Six models of flat-panel 32-40 inch TVs (3 samples of each one) were fire tested to assess ignition resistance, heat release, smoke and toxic gas emissions. 3 x 3 TVs were purchased in South America (SA: Brazil and Mexico) and were considered to not contain flame retardants (FRs). 3 x 3 were purchased in the USA and two of these three models were UL94-V1 fire rated.
The flame retarded TVs could not be ignited by a small flame (50W, 60 seconds) and were also self-extinguishing – except that fire developed in the manufacturer supplied stand/bracket (these were not fire rated). The study recommends that manufacturers ensure that stands/brackets respect the same fire safety standards as TV screen units. The FR TVs sold in the USA mostly showed higher brominated dioxin/furan emissions in fire, confirming that brominated flame retardants were used. The FR TVs gave the lowest carbon monoxide emissions (the key toxic gas posing immediate danger in fires), except in one test where the front of the screen was involved in the fire. Maximum smoke emissions were highly variable with no pattern differentiating FR from non-FR TVs. Smoke emissions appeared to depend more on which elements of the TV casing / screen / stand were involved in fire than on presence or not of flame retardants. The FR TVs all showed lower peak heat release.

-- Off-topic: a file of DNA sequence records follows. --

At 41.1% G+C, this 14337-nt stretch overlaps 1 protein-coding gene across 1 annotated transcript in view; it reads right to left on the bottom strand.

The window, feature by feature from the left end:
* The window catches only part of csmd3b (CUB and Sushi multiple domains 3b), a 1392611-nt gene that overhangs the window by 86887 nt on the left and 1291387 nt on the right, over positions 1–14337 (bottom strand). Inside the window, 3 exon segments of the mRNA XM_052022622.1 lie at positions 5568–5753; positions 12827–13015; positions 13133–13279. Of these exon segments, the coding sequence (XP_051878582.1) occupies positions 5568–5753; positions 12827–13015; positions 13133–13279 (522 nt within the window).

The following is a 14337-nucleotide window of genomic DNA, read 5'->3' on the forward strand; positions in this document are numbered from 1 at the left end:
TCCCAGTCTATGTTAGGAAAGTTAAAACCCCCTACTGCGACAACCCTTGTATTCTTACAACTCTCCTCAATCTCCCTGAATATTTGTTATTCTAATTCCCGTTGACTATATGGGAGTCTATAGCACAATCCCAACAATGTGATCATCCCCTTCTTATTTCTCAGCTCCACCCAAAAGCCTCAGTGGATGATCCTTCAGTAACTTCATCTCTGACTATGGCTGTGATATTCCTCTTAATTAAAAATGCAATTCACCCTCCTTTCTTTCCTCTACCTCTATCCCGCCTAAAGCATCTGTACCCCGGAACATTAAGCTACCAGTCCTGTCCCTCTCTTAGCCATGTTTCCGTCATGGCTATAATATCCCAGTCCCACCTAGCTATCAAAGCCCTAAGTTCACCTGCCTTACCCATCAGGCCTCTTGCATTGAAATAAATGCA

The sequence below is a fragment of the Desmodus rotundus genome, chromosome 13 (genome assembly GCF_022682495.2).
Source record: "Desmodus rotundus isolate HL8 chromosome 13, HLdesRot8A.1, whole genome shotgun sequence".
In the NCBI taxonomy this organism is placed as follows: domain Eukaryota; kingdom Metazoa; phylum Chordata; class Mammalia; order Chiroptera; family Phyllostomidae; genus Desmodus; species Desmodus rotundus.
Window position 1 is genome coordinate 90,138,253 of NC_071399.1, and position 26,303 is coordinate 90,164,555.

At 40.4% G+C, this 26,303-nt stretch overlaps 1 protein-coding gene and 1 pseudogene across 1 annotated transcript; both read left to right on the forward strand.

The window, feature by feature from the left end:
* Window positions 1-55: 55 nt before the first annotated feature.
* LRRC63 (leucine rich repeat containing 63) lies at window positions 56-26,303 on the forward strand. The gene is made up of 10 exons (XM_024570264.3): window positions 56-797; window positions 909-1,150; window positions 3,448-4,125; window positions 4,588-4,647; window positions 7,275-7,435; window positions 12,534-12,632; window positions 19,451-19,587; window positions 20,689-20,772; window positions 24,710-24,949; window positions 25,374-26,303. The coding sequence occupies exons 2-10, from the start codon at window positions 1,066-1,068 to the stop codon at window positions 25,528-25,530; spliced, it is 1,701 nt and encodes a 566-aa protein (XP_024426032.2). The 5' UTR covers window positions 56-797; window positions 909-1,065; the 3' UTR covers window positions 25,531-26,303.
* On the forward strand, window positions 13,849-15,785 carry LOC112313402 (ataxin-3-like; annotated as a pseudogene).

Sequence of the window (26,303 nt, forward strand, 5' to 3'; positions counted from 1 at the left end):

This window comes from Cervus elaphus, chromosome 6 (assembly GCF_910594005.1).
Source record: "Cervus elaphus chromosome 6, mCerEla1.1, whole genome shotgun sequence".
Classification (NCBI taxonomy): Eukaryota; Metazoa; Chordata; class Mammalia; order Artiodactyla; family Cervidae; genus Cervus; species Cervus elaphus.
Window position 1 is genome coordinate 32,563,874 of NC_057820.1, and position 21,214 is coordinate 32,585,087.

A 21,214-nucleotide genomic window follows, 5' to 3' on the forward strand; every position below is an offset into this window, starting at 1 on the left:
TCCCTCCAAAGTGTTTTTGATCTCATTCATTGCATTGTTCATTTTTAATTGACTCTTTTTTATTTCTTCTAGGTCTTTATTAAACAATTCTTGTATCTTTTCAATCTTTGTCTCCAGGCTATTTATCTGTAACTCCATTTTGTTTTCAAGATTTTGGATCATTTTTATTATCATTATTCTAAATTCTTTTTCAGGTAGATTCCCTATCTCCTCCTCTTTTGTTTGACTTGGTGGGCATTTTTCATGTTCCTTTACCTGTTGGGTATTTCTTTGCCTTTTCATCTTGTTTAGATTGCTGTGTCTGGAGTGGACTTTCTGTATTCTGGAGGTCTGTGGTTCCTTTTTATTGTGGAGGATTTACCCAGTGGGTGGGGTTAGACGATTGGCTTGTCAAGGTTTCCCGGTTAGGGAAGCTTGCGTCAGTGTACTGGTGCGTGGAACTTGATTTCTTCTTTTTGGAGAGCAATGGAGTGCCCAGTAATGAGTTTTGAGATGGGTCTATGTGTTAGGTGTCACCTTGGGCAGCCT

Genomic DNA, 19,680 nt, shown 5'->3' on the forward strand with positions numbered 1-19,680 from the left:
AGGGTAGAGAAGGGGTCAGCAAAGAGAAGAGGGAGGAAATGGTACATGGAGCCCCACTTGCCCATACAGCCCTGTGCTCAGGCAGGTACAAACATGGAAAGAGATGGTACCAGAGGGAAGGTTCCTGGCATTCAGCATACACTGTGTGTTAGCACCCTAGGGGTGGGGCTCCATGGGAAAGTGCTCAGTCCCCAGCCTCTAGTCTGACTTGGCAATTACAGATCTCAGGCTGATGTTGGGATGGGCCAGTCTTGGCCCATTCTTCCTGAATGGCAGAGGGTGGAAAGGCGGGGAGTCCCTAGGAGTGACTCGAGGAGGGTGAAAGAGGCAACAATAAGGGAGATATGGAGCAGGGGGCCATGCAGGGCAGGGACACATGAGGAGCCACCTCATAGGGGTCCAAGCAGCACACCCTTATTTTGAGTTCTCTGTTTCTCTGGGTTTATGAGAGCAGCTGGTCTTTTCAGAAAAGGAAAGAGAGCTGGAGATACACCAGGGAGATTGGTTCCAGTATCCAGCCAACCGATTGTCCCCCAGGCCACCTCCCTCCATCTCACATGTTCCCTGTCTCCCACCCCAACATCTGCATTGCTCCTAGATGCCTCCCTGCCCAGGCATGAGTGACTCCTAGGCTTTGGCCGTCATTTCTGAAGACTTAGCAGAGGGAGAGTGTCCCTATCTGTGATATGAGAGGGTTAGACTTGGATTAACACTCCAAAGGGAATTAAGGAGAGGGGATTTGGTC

“Combustion Characteristics of Flat Panel Televisions With and Without Fire Retardants in the Casing”, M. Blais & K. Carpenter, Fire Technology, 51, 19-40, 2015, Doi:10.1007/s10694-014-0420-7 Work funded by North American Fire Retardant Association and American Chemistry Council.